Financing for legit marijuana industry possible
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President of the Bank, Dr. Warren Smith
President of the Bank, Dr. Warren Smith

– CDB president

SOME states have legitimised marijuana and as the trend continues, the Caribbean Development Bank (CDB) will support the fledgling regional cannabis industry.
This is according to President of the Bank, Dr. Warren Smith, at the bank’s annual news conference on Tuesday in Barbados.

Currently, Jamaica, St. Vincent and the Grenadines, and Antigua and Barbuda have approved marijuana cultivation for sacramental use and medical purposes.
Barbados introduced legislation late last year in the form of the Medicinal Cannabis Industry Act, laying the groundwork for a build out of the industry to commence this year.
St. Kitts and Nevis and other states are also in the process of developing laws in relation to that industry.

Dr. Smith underscored that countries such as the US and Canada, have an established, marijuana-based industry.

“I believe it is a legitimate industry for our countries to pursue as long as it remains within the law. That is the position I think we would want to take at the Caribbean Development Bank. As to whether we finance the development of that industry or not, who knows? It could be that it could be through the small business sector. I don’t know,” Dr. Smith said.
Dr. Smith warned that as Barbados and other countries develop the cannabis industry authorities should ensure that locals and the country benefit.

“The legitimisation of this product should not put our countries in a situation where that new area of production becomes dominated by foreign interest and our people, especially our small people, do not benefit from this new industry. That is something that I think we need to keep a very close eye on. We need to be real beneficiaries from this new industry,” he suggested.

Pointing out that the Caribbean was already recognised for the quality of its marijuana, the CDB President said he saw tremendous opportunity for export but warned against any overreliance.

“If you have a heavy reliance on a small sector and it runs into difficulties then it has a big impact on your foreign exchange earnings and your economic position. So any way in which we can find avenues to diversifying our productive base, and especially our export base, I think it is a good one,” the CDB President noted.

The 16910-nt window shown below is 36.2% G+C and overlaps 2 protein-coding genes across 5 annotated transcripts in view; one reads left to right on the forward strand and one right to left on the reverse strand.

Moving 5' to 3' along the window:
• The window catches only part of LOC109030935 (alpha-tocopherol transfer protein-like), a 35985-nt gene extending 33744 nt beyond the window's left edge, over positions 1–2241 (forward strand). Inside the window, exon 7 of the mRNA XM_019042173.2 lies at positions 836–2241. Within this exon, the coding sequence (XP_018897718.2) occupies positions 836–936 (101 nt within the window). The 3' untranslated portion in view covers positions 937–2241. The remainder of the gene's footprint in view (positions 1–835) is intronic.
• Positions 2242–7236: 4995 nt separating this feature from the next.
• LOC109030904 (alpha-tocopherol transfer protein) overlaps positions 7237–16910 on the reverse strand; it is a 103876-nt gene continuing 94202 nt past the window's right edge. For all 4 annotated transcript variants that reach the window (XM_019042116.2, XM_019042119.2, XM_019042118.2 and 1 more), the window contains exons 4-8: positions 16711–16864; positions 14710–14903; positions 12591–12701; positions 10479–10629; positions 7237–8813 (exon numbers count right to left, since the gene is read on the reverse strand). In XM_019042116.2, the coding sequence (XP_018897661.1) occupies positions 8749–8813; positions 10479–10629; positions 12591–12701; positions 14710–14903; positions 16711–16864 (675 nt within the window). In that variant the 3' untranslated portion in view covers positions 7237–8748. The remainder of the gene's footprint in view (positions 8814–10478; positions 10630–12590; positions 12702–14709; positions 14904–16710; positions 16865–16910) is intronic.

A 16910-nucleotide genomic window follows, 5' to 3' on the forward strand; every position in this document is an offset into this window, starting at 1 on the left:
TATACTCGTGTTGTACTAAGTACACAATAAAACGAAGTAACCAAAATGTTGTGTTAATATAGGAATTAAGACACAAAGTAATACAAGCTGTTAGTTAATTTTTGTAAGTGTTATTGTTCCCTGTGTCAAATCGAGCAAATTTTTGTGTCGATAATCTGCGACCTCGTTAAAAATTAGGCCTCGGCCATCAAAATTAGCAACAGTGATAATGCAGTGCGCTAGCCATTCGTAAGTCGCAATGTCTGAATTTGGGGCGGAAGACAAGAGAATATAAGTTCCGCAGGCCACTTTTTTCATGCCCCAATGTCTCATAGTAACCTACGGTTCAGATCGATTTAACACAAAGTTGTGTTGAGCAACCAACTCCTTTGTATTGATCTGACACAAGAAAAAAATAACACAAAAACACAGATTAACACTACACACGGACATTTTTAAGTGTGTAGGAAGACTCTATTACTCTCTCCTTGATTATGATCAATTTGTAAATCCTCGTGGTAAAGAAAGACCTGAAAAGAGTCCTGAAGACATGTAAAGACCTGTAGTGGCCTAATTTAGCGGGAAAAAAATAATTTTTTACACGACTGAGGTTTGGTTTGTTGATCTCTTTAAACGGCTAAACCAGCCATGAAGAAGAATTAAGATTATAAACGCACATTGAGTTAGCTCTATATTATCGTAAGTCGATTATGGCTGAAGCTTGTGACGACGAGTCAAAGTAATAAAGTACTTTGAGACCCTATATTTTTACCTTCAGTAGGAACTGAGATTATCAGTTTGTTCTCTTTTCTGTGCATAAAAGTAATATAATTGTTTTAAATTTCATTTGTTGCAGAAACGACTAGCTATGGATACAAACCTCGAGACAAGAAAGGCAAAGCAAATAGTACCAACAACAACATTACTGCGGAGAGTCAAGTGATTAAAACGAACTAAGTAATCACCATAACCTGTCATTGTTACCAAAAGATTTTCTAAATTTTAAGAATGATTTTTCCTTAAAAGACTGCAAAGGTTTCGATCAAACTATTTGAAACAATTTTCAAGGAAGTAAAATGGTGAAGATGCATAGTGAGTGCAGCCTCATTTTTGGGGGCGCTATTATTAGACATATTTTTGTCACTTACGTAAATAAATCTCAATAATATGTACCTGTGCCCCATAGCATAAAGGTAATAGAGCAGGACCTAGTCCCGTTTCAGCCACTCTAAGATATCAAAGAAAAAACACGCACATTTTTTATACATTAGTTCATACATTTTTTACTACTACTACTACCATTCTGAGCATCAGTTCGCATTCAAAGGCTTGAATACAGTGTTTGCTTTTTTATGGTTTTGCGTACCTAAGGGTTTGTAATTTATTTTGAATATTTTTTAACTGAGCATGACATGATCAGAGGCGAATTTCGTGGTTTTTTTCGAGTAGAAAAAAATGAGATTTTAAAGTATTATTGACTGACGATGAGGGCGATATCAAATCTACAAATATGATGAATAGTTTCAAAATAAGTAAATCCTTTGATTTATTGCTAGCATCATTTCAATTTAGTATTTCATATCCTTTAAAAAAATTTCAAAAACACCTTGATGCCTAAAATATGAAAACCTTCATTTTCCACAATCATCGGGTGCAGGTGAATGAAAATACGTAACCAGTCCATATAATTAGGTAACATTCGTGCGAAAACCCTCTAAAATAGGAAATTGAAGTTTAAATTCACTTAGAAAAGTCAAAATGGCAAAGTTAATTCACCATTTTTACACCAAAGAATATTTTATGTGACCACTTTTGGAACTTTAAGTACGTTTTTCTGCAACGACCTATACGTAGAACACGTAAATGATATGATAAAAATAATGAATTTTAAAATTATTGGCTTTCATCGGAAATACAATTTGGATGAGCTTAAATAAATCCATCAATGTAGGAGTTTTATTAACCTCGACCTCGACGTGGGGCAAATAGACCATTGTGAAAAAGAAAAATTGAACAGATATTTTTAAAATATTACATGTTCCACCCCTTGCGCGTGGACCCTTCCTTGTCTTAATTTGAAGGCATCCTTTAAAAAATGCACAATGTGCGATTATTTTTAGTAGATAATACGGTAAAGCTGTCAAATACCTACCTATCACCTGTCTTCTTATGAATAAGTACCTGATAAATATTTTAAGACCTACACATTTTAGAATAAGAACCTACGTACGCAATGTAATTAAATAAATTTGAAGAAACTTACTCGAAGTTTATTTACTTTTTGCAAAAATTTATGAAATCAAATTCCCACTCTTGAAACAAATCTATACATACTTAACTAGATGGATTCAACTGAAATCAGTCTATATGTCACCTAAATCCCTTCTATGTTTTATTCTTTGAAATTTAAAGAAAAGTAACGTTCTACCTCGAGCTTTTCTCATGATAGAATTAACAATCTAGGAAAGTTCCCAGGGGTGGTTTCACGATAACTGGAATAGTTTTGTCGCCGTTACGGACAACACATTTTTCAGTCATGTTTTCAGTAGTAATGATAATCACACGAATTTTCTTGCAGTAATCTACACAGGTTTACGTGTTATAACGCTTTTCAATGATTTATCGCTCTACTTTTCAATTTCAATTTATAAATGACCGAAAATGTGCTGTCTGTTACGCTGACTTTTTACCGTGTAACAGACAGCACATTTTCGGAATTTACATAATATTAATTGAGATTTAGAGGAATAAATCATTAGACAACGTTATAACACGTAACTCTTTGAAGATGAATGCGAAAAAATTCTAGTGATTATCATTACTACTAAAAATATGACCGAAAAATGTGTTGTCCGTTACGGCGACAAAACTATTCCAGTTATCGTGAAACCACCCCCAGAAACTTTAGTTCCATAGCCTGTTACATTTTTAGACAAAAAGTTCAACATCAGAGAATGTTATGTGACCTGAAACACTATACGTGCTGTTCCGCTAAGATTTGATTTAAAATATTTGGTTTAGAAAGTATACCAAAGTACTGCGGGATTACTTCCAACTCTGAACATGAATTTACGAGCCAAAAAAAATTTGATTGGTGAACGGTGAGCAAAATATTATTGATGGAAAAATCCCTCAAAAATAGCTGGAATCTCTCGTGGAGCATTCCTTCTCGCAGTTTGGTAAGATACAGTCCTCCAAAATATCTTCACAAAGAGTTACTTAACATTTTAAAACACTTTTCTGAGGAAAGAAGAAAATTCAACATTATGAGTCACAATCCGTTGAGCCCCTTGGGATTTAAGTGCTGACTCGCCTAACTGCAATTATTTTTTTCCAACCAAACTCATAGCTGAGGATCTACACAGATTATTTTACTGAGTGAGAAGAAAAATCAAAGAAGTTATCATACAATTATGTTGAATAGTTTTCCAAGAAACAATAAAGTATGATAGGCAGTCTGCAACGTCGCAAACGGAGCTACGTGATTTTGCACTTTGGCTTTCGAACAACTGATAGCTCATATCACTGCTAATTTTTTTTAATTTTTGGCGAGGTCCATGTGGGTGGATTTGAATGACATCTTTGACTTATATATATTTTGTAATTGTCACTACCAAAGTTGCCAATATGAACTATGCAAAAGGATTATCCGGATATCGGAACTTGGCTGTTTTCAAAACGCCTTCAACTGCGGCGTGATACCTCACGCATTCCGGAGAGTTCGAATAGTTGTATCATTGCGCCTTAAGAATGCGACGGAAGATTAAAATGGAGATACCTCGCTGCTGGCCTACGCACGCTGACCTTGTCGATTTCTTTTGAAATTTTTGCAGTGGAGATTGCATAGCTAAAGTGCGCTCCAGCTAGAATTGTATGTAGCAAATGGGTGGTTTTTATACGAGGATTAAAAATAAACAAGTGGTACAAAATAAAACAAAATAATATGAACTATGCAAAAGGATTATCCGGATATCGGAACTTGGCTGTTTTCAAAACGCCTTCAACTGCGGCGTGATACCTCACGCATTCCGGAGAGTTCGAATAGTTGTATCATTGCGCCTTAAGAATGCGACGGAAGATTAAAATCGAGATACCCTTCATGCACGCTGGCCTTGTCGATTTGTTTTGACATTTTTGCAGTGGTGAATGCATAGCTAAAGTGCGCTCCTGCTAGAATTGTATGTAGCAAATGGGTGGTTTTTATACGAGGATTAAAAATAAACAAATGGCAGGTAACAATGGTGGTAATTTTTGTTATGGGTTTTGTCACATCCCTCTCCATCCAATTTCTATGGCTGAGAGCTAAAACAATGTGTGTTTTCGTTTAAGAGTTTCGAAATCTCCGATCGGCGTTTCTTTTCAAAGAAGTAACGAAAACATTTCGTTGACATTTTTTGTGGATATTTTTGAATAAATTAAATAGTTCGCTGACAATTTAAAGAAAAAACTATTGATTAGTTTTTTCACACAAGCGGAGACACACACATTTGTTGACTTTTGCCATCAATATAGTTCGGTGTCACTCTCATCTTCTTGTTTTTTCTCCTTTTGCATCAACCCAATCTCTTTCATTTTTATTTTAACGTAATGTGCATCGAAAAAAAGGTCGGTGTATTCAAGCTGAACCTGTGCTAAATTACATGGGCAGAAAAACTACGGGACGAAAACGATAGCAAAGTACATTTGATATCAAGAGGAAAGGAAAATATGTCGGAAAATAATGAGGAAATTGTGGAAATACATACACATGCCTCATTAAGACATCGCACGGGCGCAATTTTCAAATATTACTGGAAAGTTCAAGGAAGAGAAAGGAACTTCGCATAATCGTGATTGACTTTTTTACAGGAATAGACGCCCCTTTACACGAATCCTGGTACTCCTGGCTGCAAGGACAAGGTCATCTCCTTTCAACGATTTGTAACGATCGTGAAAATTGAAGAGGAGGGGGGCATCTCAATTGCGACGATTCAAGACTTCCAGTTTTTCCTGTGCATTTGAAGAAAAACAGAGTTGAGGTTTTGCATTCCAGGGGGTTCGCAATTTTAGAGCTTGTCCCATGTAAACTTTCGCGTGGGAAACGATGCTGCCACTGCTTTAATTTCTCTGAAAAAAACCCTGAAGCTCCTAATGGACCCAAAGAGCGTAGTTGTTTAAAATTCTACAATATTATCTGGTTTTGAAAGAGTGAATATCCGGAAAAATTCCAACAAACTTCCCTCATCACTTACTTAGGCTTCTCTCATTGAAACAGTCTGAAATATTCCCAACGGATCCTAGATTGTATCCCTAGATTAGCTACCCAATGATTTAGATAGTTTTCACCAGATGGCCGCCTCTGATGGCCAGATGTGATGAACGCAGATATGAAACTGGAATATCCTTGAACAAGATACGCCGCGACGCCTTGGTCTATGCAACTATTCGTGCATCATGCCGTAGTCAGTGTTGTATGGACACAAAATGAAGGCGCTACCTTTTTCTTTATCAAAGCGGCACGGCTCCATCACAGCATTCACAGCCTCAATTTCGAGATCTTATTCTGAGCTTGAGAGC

He continued: “My expectation is that it is only going to continue to replicate not only across this Region but across the world.”

Meanwhile, he said in 2019, the bank remained resolute in its commitment to assist the Borrowing Member Countries (BMCs) to meet the Sustainable Development Goals by 2030.
He explained that approvals for capital projects, policy-based operations and technical assistance totalled US$347M.

The board of directors, he said, approved funding for several sizeable projects for the modernisation of the Kingstown Port in St. Vincent and the Grenadines.
A second policy-based loan of US$75M was approved to support Barbados’ ongoing economic stabilisation and recovery programme. A US$50M exogenous shock policy-based loan for The Bahamas following the passage of Hurricane Dorian was also approved.

“Let us now take a look at some of the strategic initiatives. We leveraged our partnerships in search of new and additional sources of concessionary funds while operationally, our interventions were underpinned by the imperatives of adaptation, resilience-building, innovation and inclusion,” Dr. Smith said.

Early in 2019, he said three international rating agencies re-affirmed CDB’s credit rating. “This paved the way for our inaugural borrowing on the German capital market and the issuance of a EUR250M 20-year registered bond.”

“With our entry into this market, we diversified our investor base and increased our BMCs’ access to resources at attractive terms. We signed an agreement for a new Procurement Procedural Framework with the European Investment Bank. This framework is intended to harmonise our procurement procedures and promote more efficient financing, implementation and monitoring for a range of climate-focused investments in the Caribbean,” the CDB President noted.

Adding that the agreement came on the eve of the rollout of a new procurement policy and procedures in November, the CDB head said last year, the bank successfully concluded the Accreditation Master Agreement with the Green Climate Fund, paving the way for the mobilisation of additional climate financing.

“We also partnered with the German development agency, Deutsche Gesellschaft für Internationale Zusammenarbeit (GIZ), to provide almost EUR250,000 to help Eastern Caribbean countries prepare projects for funding consideration by the Green Climate Fund, the Adaptation Fund and CDB,” he added.

The CDB President is projecting a regional GDP growth of 4.1 per cent, consistent with expectations of accelerated global economic activity.

However, he noted that, “with estimated daily production of about 100,000 barrels of oil, Guyana should dominate regional growth performance. Other growth drivers in the Region should be the construction, tourism and agriculture sectors.”

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